Even though many of us – gentlemen especially – might pretend otherwise, we’re all massive fans of shopping. Maybe not the routine supermarket sweep for everyday essentials, but few of us would deny that we quite enjoy, even if only a little bit, the opportunity to indulge ourselves, splash out on something special, or spend a day trekking around our favourite shops.
The only problem is cashflow – unfortunately, shopping can be far less enjoyable than it might be, thanks to the fact that we have to pay for goods, and when money is in short supply, or those objects of desire upon which we’re considering lavishing our hard-earned readies are just too damn expensive! All of us, at some time, have experienced ‘post purchase dissonance’ – that disturbing, nagging feeling that we’ve spent too much on something we really shouldn’t have bought, and internally beat ourselves up about it. There are occasions, of course, when these feelings are entirely justified – sometimes the temptation to succumb to the lure of the sale overwhelms common sense, rationality and sobriety and we end up splurging when we really shouldn’t.
If only lovely things were a lot more affordable…
Which they are, in SL.
The shopping bug is big business in the virtual economy – just take a look at the range of goods available on the Marketplace alone, and let’s not forget that not every inworld store is represented there either – SL is the ultimate platform for the inveterate shopaholic: A vast variety of desirables, often of high quality and holding significant appeal, and in real terms, all at knockdown prices. Even the most expensive virtual item requires very little outlay, and indeed, the more desirable and expensive the virtual item, the wider the disparity between the cost of real and virtual goods. A good quality slice of mesh cake, for example, might be sold for a couple of hundred lindens – not terribly expensive, and relatively close in price to its real world equivalent; scale up to a high quality mesh sports car, and you might be talking about splashing a few thousand lindens – a price we might balk at, but likely to tempt us nevertheless – whereas in the real world, that same sports car would be something we could only dream about possessing. SL brings the unaffordable within the reach of most pockets.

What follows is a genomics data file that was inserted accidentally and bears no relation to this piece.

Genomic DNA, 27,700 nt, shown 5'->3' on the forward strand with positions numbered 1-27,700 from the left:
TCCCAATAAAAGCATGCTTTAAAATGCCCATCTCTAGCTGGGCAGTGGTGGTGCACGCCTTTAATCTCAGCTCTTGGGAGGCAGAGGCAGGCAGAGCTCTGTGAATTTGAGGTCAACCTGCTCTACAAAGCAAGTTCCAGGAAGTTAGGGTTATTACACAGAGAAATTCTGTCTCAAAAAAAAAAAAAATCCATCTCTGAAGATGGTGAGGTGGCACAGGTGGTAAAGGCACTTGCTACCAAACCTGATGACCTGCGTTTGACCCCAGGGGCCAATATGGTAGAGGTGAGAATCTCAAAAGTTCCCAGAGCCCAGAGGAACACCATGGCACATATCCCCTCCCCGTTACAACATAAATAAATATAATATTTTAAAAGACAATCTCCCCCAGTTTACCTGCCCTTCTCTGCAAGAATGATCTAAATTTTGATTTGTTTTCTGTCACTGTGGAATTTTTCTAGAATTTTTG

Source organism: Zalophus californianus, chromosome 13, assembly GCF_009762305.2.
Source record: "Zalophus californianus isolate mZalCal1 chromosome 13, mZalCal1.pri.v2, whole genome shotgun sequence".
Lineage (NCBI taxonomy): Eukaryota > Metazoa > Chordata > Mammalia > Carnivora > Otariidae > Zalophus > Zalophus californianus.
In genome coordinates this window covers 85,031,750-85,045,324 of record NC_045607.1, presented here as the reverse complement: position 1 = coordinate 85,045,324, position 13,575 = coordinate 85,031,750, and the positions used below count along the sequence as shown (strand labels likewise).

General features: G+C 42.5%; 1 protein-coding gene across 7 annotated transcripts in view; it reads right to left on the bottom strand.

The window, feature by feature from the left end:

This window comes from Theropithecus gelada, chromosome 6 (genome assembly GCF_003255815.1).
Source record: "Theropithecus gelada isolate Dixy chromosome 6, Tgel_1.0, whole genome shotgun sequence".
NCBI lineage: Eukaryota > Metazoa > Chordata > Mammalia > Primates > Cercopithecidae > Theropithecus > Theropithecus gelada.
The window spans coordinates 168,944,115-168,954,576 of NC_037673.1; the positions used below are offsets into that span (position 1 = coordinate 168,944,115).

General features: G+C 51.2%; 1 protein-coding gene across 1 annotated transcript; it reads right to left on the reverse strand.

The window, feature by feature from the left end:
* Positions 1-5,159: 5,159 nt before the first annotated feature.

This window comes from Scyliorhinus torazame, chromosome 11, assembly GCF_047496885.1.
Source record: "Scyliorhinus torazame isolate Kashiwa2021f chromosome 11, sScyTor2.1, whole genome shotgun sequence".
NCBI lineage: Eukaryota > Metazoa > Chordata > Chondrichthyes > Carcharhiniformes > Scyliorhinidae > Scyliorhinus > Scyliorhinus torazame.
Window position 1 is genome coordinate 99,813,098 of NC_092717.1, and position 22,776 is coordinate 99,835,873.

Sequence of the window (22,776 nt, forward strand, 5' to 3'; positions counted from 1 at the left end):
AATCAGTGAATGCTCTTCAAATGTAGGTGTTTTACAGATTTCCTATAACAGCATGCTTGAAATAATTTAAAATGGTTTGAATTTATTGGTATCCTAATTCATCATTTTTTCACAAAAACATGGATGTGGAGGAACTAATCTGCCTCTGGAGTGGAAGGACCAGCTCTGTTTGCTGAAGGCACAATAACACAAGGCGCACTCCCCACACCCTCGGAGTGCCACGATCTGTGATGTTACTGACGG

So we shop, and we shop with a vengeance!
I clearly remember making the transition from virtual freeloader to virtual consumer: that moment I first stood inworld, grasping my first wad of linden dollars in my sweaty pixellated palm and pondering what goodies were worthy of my hard-earned cash. Over the weeks, months and years that followed, my inventory became populated with shoes, clothing, gadgets, vehicles, buildings and a whole host of ephemera that I simply had to have. Sometimes, parting with the cash was hard, but sometimes you just have to bite the bullet and spend, spend, spend!
Then, suddenly, it stopped. My shopping habit petered out for no apparent reason. I certainly continued to visit stores and trudge the Marketplace, but my spending decreased to the point where it became almost non-existent – I had become a virtual window shopper; loving the shopping experience, but no longer feeling the need to consummate my consumerist desires. Within a short space of time, my inworld bank balance had reached a state of strange equilibrium – cash would go in at the beginning of the month to pay rent and with a little left over for tips and such like, but other than that, there was – excuse the pun – no change.
That isn’t to say that I never do anything to support the SL retail economy any more, I do, but I don’t do it very much at all any more. In some ways it’s slightly unnerving, in others it’s rather comforting: Having a somewhat addictive personality, there has always been the danger that I might bankrupt myself in the real world as a result of my inworld spending. That, it seems, is now unlikely to happen, thank goodness. In practical terms too, it’s good news – my inventory, which had grown to an extent that it had pretty much attained sentience, filled with items that had never been worn, used or otherwise employed at all, simply stopped growing and, ever since, all of those redundant items have started to find themselves pressed into service, and that can’t possibly be a bad thing.
It’s all very strange and I can’t explain it… And, if the SL retail economy does one day go bust, you’ll know who to blame!
I’m all lost in the supermarket
I can no longer shop happily
I came in here for that special offer
A guaranteed personality
The Clash – Lost In The Supermarket